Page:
A survey, conducted Nov. 12-18 by Willis Towers Watson has found that the majority of U.S. employers, (57%) now require or are planning to require their employees to get vaccinated against COVID-19.
That statistic includes 18% that currently require vaccinations, 32% that plan to require vaccinations only if the OSHA's Emergency Temporary Standard (ETS) takes effect, and 7% that plan to mandate vaccinations regardless of the ETS status.
The various implications of this span a wide range. The survey showed that only 3% of employers who have a mandate are reporting an increase in resignations. However, 31% of the companies who are planning mandates are concerned that this causes employees to leave.
On the other side of this concern, almost half of employers ( 48%) believe that vaccine mandates could help recruit and retain employees.
The ETS allows employers to offer weekly testing as an option to unvaccinated employees. The survey found that nearly all employers will offer testing (84%), most on a weekly basis (80%).
As far as who covers the cost, 25%)will require unvaccinated employees to pay for testing unless prohibited by state law.
Additionally, almost all employers (90%) require or plan to require masks to be worn indoors.
“Despite the current holding pattern pending the court rulings, we advise employers to proceed with plans to implement the mandate as well as other efforts to protect their workers,” said Jeff Levin-Scherz, M.D., population health leader, Willis Towers Watson. “Employers can encourage vaccinations and boosters with scheduling flexibility and time off, promote regular testing, stipulate mask wearing onsite to ensure employee health and safety — and support this with regular communications.”
About three in 10 respondents (29%) say their organizations have already reached their “new normal” in terms of returning to the workplace and ending pandemic-related policies. Roughly the same amount (28%) say they don’t expect their organizations to reach the new normal until the third quarter of 2022 or later. Additionally, respondents report that 34% of employees are now working remotely. This is expected to drop to 27% in the first quarter of 2022.
Employers that have returned remote workers to the workplace report that public health recommendations (79%), state regulations and recommendations (74%), and business needs (71%) were considerations in their decisions.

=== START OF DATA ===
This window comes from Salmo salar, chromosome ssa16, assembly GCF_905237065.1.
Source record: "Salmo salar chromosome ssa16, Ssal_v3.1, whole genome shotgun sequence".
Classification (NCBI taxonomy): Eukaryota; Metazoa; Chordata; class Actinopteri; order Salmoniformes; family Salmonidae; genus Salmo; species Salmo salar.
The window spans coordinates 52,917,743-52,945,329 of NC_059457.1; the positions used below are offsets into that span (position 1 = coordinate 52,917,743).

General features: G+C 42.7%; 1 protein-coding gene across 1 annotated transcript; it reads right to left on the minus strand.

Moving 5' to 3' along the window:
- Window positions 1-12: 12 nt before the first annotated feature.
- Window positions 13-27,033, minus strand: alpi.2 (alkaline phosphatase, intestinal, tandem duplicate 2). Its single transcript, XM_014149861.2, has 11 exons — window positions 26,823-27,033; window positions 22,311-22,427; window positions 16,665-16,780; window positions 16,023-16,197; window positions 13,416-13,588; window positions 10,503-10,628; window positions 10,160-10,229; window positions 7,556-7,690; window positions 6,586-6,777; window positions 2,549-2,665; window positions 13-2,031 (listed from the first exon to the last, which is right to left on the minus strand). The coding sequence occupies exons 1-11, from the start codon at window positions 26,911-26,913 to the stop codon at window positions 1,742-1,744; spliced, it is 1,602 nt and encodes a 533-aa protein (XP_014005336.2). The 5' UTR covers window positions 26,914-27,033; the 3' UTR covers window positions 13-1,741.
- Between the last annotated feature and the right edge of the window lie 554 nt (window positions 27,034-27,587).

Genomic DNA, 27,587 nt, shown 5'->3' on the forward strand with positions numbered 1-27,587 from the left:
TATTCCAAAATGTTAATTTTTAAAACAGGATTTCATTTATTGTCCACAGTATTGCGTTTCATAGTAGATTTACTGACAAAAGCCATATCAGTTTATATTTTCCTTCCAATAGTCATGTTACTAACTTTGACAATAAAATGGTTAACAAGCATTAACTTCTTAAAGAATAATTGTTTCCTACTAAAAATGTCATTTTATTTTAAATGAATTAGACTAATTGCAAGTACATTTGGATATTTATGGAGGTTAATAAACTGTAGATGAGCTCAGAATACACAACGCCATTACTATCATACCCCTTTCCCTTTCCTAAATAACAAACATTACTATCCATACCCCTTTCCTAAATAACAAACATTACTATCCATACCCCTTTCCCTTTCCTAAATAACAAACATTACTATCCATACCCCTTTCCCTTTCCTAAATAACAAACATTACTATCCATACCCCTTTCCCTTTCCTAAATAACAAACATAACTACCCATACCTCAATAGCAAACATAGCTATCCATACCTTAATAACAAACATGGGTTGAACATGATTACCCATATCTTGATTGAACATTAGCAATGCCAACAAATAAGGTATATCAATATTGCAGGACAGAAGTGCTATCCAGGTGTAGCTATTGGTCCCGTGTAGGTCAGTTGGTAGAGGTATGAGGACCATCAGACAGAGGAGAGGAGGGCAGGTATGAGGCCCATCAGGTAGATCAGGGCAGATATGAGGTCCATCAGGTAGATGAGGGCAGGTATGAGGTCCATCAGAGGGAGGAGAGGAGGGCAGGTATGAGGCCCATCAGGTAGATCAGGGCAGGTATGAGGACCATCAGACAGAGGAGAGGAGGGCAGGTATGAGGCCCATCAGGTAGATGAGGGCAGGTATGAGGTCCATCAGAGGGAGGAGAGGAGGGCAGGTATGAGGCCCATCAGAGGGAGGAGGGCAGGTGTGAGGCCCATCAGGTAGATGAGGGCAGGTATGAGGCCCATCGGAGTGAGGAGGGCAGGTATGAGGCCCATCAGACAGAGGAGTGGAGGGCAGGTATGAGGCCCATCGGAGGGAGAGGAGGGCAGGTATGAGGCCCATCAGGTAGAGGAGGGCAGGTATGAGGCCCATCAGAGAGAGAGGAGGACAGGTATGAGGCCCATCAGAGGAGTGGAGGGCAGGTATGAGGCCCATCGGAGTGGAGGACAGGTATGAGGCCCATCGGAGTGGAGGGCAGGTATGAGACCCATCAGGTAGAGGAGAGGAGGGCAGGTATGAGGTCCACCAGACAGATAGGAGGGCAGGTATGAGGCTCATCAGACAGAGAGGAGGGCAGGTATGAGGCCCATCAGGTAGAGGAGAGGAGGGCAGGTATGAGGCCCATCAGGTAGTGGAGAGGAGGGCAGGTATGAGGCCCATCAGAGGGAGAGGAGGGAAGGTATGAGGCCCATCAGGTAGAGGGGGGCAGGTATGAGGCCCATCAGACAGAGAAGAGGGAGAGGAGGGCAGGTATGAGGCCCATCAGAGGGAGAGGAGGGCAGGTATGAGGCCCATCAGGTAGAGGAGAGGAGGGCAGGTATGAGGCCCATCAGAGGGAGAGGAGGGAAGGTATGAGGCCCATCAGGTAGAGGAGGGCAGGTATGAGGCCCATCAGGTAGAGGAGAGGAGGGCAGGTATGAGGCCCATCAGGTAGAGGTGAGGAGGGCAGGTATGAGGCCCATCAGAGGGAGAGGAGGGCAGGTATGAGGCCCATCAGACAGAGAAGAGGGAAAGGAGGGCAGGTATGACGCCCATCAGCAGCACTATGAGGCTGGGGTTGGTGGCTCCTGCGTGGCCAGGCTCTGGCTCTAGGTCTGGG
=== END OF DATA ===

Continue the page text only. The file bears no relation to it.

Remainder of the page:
“Employers continue to evaluate the best way to keep their workers, families and the community safe. With the risk of COVID-19 infection higher now than a month ago, some companies have delayed bringing employees back to the worksite,” said Dr. Levin-Scherz.
Other survey findings include:
- Business travel: Half of respondents (50%) have pandemic restrictions in place for business travel. Among those, nearly two-thirds (65%) prohibit international travel, while 53% require approval for international travel. Roughly one-quarter (27%) prohibit domestic business travel.
- Vaccination rates: Nearly one in five employers (19%) believe their employee vaccination rate is under 50%, and one-third (33%) believe 75% or more of employees are vaccinated.
- Federal contractors: The majority (53%) of federal contractors report they will apply vaccine mandate rules for federal contractors to all workers at all locations.
- COVID-19 testing: Employers continue to formulate their plans for testing. Among those that are offering or planning to offer testing, nearly half (47%) are either unsure or have not decided what type of testing to deploy, and 40% are either unsure or have not yet decided who would pay for testing.
- Exemptions: Over half of respondents requiring or planning to require vaccinations will evaluate requests for medical exemptions (51%) and religious exemptions (58%) internally.